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CHILDREN WITH SPECIAL HEALTH CARE NEEDS

Based on the 2001 National Survey of Children with Special Health Care Needs, it is estimated that 12.8 percent of children have special health care needs. Children with special health care needs (CSHCN) are defined by the Maternal and Child Health Bureau as those who have or are at increased risk for a chronic physical, developmental, behavioral, or emotional condition and who also require health and related services of a type or amount beyond that required by children generally. Based on this definition, the survey estimated that 9.4 million children in the U.S. have special health care needs.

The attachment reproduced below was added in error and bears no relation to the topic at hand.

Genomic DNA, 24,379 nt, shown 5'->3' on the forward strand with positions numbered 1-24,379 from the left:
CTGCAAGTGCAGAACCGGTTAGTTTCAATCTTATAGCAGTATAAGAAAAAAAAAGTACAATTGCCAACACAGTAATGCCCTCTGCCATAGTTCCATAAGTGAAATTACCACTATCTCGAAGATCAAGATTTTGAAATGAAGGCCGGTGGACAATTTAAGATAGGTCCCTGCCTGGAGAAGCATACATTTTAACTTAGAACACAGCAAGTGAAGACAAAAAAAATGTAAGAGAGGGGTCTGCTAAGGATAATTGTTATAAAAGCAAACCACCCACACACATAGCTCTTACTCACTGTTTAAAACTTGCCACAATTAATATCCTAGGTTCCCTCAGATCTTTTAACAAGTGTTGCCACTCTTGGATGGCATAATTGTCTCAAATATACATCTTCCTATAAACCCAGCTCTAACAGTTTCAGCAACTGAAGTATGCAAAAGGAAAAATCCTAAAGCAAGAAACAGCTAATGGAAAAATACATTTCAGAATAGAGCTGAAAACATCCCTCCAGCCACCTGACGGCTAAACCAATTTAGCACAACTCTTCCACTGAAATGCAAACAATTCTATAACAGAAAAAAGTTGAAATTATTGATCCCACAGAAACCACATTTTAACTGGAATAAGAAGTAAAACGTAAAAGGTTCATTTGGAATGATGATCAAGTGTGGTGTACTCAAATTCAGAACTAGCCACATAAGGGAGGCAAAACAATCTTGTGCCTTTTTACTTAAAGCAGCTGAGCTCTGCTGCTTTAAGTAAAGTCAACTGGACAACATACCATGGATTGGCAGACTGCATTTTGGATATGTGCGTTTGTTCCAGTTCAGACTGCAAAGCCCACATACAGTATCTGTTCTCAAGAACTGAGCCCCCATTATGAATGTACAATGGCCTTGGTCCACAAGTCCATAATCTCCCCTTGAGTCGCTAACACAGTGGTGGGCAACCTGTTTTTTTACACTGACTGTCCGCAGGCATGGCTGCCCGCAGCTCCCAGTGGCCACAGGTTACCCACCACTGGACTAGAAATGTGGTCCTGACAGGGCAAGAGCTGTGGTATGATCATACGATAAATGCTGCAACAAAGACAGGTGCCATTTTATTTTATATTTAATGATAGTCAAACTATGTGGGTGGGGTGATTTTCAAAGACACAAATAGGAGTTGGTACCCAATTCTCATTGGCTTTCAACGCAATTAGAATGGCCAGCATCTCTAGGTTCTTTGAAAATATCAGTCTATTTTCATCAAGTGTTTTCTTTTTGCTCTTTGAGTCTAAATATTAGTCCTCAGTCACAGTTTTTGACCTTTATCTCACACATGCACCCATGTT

The conditions of CSHCN vary in their impact on children’s ability to function. The parents of 23.2 percent of CSHCN report that their children’s conditions affect their abilities usually, always, or a great deal; 37.4 percent report that their children’s conditions sometimes affect their abilities; and 39.4 percent report that their children’s conditions never affect their activities.
State-level data on the prevalence of CSHCN can be found in the National Survey of Children with Special Health Care Needs Chartbook.

Graph: Prevalence of children with special health care needs 2001[d]

 

Graph: Impact on child's condition on functional ability 2001[d]